All of the songs spoke to the possibility and the potential of community. I realized how deep the yearning for connection is and how profoundly we feel the need to connect to each other through shared experiences.

This is Obama's brilliance, to have translated the very essence of social networking into metaphors of change and to have recognized the degree to which communications is as much about what we say as how we say it. As I watched the show, I asked myself why a Canadian would identify so strongly with this extraordinary man? In part the answer to this question can be found in the obvious way in which Canada has maintained itself as a construct rather than as a nation.

Some may take offense at this comment. But, as a nation we have, for reasons that are both historical and sometimes justifiable, chosen to be ten parts and not a whole. We are still arguing about trade barriers between provinces and still have no national plan for education, for culture or for health care. Three of the most important elements of what constitutes us as a nation lack even the minimal national coordination needed to facilitate their care, their growth and their purpose.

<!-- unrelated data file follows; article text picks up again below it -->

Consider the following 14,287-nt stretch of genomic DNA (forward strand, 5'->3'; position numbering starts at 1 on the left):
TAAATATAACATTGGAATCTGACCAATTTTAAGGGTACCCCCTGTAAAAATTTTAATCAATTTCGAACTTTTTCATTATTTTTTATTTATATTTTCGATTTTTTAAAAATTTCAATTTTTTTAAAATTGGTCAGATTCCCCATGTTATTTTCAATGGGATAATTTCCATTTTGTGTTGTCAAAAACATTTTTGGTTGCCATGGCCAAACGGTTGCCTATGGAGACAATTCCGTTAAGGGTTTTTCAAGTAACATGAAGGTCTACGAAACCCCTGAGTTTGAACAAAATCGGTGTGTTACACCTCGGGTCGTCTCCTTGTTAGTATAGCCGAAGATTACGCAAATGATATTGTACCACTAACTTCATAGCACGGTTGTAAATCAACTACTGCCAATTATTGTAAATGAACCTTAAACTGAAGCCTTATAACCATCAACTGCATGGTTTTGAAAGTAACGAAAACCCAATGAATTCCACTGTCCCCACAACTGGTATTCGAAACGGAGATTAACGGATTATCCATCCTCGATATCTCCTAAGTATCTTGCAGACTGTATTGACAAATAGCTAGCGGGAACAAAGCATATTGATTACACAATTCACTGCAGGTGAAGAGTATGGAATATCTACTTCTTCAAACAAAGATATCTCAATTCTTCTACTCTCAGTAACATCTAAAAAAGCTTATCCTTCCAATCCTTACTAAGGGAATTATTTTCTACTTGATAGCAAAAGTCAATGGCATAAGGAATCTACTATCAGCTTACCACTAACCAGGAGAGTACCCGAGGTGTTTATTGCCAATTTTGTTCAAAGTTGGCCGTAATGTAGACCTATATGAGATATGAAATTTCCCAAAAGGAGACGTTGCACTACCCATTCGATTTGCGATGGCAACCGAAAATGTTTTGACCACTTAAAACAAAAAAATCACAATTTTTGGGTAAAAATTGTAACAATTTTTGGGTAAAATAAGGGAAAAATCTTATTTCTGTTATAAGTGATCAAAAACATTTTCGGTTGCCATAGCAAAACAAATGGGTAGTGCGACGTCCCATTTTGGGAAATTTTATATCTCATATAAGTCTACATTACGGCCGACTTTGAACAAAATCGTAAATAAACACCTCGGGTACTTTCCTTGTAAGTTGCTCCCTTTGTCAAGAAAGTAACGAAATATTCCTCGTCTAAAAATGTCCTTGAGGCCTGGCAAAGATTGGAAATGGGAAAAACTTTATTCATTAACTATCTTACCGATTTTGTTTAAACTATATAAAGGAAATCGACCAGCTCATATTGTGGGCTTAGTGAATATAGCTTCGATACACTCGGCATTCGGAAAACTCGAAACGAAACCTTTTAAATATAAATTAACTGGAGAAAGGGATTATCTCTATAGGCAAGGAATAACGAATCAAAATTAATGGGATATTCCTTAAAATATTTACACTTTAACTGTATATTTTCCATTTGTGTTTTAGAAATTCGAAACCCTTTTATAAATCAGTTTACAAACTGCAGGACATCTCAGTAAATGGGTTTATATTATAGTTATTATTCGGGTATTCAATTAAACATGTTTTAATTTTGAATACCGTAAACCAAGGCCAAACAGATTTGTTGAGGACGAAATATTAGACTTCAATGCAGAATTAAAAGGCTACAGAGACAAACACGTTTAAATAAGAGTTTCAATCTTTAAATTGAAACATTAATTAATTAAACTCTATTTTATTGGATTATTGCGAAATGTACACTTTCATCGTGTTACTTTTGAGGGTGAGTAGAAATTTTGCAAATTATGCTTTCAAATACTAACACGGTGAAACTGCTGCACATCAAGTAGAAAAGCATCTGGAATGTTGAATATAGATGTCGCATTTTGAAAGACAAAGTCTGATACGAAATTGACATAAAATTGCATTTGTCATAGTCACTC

Some will say that the competition for dollars between the provinces is healthy, that the lack of a national policy in so many areas that need it, like the environment means that more attention is placed on priorities closer to 'home'. This is a vague notion of community. Presumably, because we live in cities, our councillors and Mayors should know more about what we need. More often than not local doesn't equate to greater sensitivity or even connectedness. And largely, that is because there is no sense of national purpose around urban development and urban life, and no goals that transcend the often petty perspectives held by local politicians.

This is finally about vision, about the need to see the horizon beyond the immediate street on which we live, or the city we have grown up in or the province we inhabit. When Obama speaks about national purpose the cadence of his voice rises to the occasion as if the vista that he is looking at reaches beyond the immediate constraints of space, language or ideology.